Saturday, February 11, 2012

Midshipman William H. Sinclair On Alabama.

William H. Sinclair, was an offspring of the old navy being a grandson of commodor Arthur Sinclair and son of commander George T. Sinclair.  The latter had the superintendence of the building of the Confederate States cruiser Texas, on the Clyde, Scotland which vessel was sold to the Spanisk Goverment, and underthe name of Pampero, captured the blockade runner Virginius during the Cuban rebellion.  It well be remember that captain Jos. Fay commander of the Virginius, and his officers and crew were shot without trial.

Midshipman Sinclair enter the Confederate States Navy, August 18, 1861, making kis first cruise in the Nashville to South hampton and return, running the blockade into Beaufort, S. C.  In june , 1862, he was ordered to the Alabama and againran the blockade from Charleston to Hassau, arriving at Liverpool with other officers on the Bahama.  Midshipman Sinclair was called by Semmes his "Handsome middy."

He was selected as assistant to the Lieutenant who boarded the mail steamer Ariel off the east end of Cuba.  In the absence of Captain Jones, detained on  board the Alabama as a prisoner, Mr. Sinclair assumed the honors of the dinner-table with remarkable success, and entirely won the confidence, if not the hearts, of the lady passengers.  His return to the Alabama minus his coat buttons has been elsewhere here noted, and is the one instance on record where the absence of coat-buttons seems to have been made to testify to an officer's success and good conduct.  When the bark Conrad was made a prize, and fitted out as the Confederate cauiser Tuscaloosa, Sinclair was detached to her as acting Lieutenant.  Her cruise  and subsequent fate have already been chronicled his disappointment was keen at his inability to join us in the fight off Cherbourg.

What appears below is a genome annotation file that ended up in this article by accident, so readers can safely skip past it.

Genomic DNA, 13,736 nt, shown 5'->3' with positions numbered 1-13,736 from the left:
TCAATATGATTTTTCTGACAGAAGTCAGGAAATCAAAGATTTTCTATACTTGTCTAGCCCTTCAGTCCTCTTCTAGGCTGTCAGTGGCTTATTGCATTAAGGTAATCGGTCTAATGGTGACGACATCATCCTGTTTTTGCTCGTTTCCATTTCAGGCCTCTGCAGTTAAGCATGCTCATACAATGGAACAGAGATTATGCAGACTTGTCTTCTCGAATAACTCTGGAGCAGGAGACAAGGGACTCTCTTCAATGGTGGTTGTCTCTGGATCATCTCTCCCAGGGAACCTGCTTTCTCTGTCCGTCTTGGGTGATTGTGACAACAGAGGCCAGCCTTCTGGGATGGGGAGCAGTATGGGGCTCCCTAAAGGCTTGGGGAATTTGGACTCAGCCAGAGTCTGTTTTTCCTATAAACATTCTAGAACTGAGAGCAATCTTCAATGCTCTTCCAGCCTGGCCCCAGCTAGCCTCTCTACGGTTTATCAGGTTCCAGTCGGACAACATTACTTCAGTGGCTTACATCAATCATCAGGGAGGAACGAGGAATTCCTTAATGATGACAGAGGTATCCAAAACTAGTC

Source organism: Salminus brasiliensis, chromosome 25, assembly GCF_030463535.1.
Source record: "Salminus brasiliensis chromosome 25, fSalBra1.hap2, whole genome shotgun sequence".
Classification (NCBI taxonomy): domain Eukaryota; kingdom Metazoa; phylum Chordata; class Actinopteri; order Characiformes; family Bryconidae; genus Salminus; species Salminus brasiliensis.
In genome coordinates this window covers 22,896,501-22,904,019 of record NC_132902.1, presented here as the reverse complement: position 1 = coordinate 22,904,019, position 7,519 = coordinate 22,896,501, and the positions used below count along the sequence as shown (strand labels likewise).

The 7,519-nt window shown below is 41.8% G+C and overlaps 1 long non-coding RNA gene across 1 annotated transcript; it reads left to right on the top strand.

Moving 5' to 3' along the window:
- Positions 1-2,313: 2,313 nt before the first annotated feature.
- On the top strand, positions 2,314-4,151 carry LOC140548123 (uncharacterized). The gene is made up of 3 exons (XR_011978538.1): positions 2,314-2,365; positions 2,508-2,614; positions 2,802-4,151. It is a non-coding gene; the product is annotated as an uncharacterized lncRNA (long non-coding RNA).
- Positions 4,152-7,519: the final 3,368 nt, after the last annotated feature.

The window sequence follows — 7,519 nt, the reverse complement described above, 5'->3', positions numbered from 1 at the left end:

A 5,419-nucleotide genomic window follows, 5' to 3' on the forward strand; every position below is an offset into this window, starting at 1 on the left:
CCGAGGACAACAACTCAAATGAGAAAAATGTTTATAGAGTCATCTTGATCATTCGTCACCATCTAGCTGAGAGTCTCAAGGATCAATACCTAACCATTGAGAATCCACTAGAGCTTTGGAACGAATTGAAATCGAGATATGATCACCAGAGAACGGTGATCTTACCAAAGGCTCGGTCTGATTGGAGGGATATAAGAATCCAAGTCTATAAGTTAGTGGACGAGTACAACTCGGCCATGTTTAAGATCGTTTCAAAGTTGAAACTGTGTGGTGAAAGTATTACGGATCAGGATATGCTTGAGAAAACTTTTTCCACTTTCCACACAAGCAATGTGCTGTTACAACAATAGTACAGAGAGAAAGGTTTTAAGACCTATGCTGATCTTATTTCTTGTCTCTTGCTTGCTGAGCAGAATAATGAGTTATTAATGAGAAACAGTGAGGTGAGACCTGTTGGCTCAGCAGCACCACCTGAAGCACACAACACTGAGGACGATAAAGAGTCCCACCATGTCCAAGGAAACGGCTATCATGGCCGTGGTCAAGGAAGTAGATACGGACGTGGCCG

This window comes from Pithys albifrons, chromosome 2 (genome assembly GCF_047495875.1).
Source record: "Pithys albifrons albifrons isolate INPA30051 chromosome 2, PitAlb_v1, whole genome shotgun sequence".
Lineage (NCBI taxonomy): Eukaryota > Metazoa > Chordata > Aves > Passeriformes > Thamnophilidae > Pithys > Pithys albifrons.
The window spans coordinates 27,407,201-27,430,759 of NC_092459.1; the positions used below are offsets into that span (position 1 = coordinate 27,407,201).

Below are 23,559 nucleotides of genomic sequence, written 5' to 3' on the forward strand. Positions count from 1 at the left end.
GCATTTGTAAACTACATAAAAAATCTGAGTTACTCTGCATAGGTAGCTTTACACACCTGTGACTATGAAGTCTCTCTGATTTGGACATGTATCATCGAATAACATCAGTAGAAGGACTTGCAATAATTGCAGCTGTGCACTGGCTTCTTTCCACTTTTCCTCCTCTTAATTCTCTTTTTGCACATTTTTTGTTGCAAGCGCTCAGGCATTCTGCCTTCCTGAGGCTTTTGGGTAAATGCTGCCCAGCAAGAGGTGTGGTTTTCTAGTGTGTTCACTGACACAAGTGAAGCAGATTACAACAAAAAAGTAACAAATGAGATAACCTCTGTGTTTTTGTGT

He remained in Europe some time, ponding the construction of cruisers at English ports, and on the cessation of hostilities he return to his native State.  Subsequenty he removed to Haifax N. S., where he died.  That he was a young officer of grate promise will be understood from his selection by Semmes as executive officer of the Tuscaloosa.  He had all the instincis and aptitudes  which might be expected from his lineage.  He was an excellent sailor and a brave fighter.

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